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James Franck

James FranckBorn: 26-Aug-1882
Birthplace: Hamburg, Germany
Died: 21-May-1964
Location of death: Göttingen, Germany
Cause of death: Heart Failure
Remains: Buried, Ohlsdorfer Friedhof, Hamburg, Germany

Gender: Male
Religion: Jewish
Race or Ethnicity: White
Sexual orientation: Straight
Occupation: Physicist

Nationality: Germany
Executive summary: Franck-Hertz experiment

Military service: German Army (World War I)

German-American physicist James Franck spent his career exploring the interaction of light with matter, with major research into photosynthesis in green plants and the behavior of atoms. With his colleague and collaborator, Gustav Hertz, he was awarded the Nobel Prize for Physics in 1925, for their description of laws governing what happens when electrons bombard the atom.

Their best-known experiment, which is referred to as the Franck-Hertz Experiment of 1914, measured the kinetic energy lost by electrons in inelastic collisions with atoms, and showed the existence of excited states in mercury atoms. This provided the first experimental evidence to support the existence of stationary energy states and other aspects of Niels Bohr's atomic theory. Also in 1925, Franck proposed what is now called the Franck-Condon principle, which states that that in any molecular system the transition from one energy state to another is so rapid that the nuclei of the atoms involved can be considered to be stationary during the transition.

While serving in the German Army during World War I he was awarded the Iron Cross for heroism, on two occasions. His WWI military service made him immune to the Nazi regime's racial purity laws banning Jews from public employment, yet he publicly protested the passage of these laws and, in 1933, quit his post at the University of Göttingen and fled Germany. After spending a year working with Bohr at Copenhagen, Franck came to America, where he became a citizen and worked on the Manhattan Project to develop atomic weapons.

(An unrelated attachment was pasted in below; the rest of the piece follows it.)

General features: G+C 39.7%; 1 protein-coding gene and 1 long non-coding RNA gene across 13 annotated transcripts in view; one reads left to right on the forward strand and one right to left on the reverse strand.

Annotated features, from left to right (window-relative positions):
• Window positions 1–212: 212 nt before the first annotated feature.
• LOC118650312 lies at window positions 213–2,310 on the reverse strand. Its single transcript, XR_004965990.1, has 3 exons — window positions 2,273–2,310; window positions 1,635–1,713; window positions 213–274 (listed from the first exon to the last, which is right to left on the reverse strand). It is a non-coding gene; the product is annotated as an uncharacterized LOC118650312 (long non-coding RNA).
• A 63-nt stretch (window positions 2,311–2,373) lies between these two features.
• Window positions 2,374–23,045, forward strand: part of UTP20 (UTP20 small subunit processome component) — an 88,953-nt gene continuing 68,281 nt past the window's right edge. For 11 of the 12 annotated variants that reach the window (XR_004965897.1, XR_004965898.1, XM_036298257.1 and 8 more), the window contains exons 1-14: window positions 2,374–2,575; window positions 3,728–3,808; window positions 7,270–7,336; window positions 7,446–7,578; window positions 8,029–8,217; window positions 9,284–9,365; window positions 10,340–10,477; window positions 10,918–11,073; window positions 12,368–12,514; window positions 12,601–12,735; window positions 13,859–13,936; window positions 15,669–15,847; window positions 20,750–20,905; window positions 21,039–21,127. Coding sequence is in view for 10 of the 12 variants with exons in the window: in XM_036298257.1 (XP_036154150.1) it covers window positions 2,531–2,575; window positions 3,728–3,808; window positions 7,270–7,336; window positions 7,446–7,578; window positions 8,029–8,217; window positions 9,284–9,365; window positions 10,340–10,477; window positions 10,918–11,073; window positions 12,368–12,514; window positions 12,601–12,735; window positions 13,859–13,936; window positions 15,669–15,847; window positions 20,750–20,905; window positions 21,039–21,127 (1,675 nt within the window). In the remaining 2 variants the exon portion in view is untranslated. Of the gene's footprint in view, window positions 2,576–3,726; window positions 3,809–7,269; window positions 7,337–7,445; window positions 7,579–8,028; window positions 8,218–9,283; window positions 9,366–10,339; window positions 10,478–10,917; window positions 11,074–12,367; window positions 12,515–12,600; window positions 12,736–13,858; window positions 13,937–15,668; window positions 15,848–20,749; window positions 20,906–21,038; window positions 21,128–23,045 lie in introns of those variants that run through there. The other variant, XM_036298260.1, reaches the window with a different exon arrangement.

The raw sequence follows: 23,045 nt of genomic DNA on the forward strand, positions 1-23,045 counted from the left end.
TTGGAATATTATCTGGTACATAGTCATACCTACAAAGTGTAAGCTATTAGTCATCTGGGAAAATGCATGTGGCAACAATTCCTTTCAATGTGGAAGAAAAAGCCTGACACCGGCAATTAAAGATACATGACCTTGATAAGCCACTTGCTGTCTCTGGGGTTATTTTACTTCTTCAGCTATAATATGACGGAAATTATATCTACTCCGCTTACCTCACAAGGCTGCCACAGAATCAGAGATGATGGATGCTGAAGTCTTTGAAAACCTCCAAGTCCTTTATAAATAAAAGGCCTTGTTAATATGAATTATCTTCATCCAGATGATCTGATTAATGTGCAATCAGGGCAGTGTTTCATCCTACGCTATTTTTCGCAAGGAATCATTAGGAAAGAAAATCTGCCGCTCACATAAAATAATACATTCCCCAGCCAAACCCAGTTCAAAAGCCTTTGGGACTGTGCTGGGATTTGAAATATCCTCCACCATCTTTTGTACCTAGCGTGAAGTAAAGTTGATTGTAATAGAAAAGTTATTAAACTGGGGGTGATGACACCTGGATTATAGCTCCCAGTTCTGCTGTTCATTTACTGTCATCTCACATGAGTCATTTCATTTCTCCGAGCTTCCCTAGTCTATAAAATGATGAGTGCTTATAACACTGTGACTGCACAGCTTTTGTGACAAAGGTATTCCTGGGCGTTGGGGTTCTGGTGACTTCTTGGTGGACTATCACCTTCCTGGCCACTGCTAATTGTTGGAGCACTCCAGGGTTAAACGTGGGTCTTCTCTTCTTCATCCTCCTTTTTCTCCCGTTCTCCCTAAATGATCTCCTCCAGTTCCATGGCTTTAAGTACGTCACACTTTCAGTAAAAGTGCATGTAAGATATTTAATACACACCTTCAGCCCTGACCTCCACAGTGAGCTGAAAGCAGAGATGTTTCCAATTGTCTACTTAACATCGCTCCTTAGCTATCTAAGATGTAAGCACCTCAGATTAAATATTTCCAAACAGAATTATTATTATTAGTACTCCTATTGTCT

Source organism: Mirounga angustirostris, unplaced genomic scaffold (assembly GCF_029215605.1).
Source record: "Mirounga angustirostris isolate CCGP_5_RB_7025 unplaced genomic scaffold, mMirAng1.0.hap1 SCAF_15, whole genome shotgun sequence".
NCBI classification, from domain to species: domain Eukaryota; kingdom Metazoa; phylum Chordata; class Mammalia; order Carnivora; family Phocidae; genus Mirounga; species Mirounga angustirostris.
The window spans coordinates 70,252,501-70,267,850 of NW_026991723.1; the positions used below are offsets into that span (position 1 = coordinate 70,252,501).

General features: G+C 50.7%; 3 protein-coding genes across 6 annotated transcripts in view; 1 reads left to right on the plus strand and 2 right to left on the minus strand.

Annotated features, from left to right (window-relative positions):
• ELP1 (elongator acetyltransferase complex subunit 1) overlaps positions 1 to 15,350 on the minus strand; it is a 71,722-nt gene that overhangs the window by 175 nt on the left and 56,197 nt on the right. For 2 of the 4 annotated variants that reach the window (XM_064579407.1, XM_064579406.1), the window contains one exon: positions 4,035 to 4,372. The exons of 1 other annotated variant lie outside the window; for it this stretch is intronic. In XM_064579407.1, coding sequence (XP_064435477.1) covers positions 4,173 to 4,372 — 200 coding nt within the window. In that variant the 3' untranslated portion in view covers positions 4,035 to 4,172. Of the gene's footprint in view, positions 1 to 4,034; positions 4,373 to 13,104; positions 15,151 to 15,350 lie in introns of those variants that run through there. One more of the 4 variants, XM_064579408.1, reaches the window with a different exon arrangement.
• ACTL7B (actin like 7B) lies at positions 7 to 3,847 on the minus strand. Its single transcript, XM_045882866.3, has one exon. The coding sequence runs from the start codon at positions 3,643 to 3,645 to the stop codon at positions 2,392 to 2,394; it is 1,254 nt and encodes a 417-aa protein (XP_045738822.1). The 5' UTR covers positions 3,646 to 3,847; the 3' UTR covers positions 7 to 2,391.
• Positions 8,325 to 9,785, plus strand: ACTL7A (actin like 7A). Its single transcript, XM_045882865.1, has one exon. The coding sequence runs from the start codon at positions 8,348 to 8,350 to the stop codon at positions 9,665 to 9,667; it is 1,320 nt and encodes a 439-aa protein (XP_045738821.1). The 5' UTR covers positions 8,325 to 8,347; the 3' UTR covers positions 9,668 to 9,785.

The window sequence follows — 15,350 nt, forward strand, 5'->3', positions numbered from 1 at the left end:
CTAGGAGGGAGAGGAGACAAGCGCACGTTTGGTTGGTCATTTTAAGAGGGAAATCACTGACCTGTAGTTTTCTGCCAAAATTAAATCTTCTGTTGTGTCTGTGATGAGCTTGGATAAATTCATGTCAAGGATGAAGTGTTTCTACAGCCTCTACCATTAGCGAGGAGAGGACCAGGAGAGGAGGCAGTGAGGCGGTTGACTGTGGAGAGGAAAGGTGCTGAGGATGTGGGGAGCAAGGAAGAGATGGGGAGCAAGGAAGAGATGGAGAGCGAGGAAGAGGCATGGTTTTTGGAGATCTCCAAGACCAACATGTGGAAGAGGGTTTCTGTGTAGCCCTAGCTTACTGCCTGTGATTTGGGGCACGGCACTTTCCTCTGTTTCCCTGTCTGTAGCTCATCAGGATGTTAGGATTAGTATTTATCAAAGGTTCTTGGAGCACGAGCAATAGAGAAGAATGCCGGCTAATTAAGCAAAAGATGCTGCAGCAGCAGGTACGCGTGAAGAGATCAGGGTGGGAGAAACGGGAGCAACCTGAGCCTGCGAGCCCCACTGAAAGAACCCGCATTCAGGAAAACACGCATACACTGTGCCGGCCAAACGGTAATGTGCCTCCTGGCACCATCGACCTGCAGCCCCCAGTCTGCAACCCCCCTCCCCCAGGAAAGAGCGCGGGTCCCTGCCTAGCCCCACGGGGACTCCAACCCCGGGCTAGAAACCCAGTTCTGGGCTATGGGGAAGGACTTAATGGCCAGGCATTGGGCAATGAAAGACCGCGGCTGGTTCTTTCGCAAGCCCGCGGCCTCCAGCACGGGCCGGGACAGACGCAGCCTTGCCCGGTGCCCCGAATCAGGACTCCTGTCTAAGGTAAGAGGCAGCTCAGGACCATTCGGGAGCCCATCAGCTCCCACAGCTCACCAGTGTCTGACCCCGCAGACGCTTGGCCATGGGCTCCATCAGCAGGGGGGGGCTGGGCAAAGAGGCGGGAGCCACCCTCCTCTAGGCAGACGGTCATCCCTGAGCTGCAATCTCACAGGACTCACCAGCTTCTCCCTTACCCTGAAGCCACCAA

In 1945, with Leo Szilard and numerous other scientists, he co-authored what is now called the "Franck Report" to the War Department in 1945, urging his adopted nation to demonstrate its new weapon at some uninhabited location as a incentive to compel Japan's surrender, instead of dropping these new bombs on Japanese cities. The report, famously ignored, also warned that use of atomic weapons could trigger an arms race that could cause wasteful military spending in numerous nations, and lead to dangerous confrontations between atomic-armed nation-states.

When Franck fled Germany he left his Nobel Prize locked in a safe. To keep the medal (made of gold) from being seized, melted and sold to support the German effort during World War II, Franck's colleague George de Hevesy had the Nobel Prizes of Franck and Bohr reduced to powder and stored without a label. After the war, the dust that had been Franck and Bohr's Nobel Prizes was shipped to the Nobel Foundation in Sweden to be recast, and in 1951 the Nobels were re-presented to both men, who were close friends.

Father: Jacob Franck (banker)
Mother: Rebecca Nachum Drucker Franck
Wife: Ingrid Josephson Franck (pianist, m. 23-Dec-1907, d. 1942, two daughters)
Daughter: Dagmar Franck von Hippel (b. 2-Oct-1909, d. 1975)
Daughter: Elisabeth Franck ("Lisa", b. 19-Dec-1911)
Wife: Hertha Sponer-Franck (physicist, b. 1-Sep-1895, m. 29-Jun-1946, d. 27-Feb-1968)

    High School: Wilhelm Gymnasium, Hamburg, Germany (1901)
    University: Chemistry, University of Heidelberg (attended, 1901-02)
    University: PhD Physics, University of Berlin (1906)
    Scholar: Physics, University of Frankfurt (1906-07)
    Scholar: Physics, University of Berlin (1907-11)
    Lecturer: Physics, University of Berlin (1911-18)
    Professor: Kaiser Wilhelm Institute for Physical Chemistry, Berlin-Dahlem, Germany (1918-20)
    Professor: Physics, University of Göttingen (1920-33)
    Administrator: Second Institute for Experimental Physics, University of Göttingen (1920-33)
    Professor: Speyer Professor, Johns Hopkins University (1933)
    Professor: Physics, University of Copenhagen (1934-35)
    Professor: Physics, Johns Hopkins University (1935-38)
    Professor: Physics, University of Chicago (1938-64)

    Iron Cross (1st Class, World War I)
    Iron Cross (2nd Class, World War I)
    Nobel Prize for Physics 1925 (with Gustav Hertz)
    Max Planck Medal 1951 (with Gustav Hertz)
    Rumford Prize 1955
    Manhattan Project 1942-45
    American Academy of Arts and Sciences
    American Chemical Society
    American Philosophical Society
    American Physical Society
    American Association for the Advancement of Science
    German Physical Society
    National Academy of Sciences
    Royal Society 1964 (Foreign Member)
    Naturalized US Citizen Jul-1941
    Heart Attack 21-May-1964 (fatal)
    Lunar Crater Franck (22.6° N, 35.5° E, 12 km. diameter)
    German Ancestry
    Jewish Ancestry

Author of books:
Photosynthesis in Plants (1949, non-fiction; with Walter E. Loomis)


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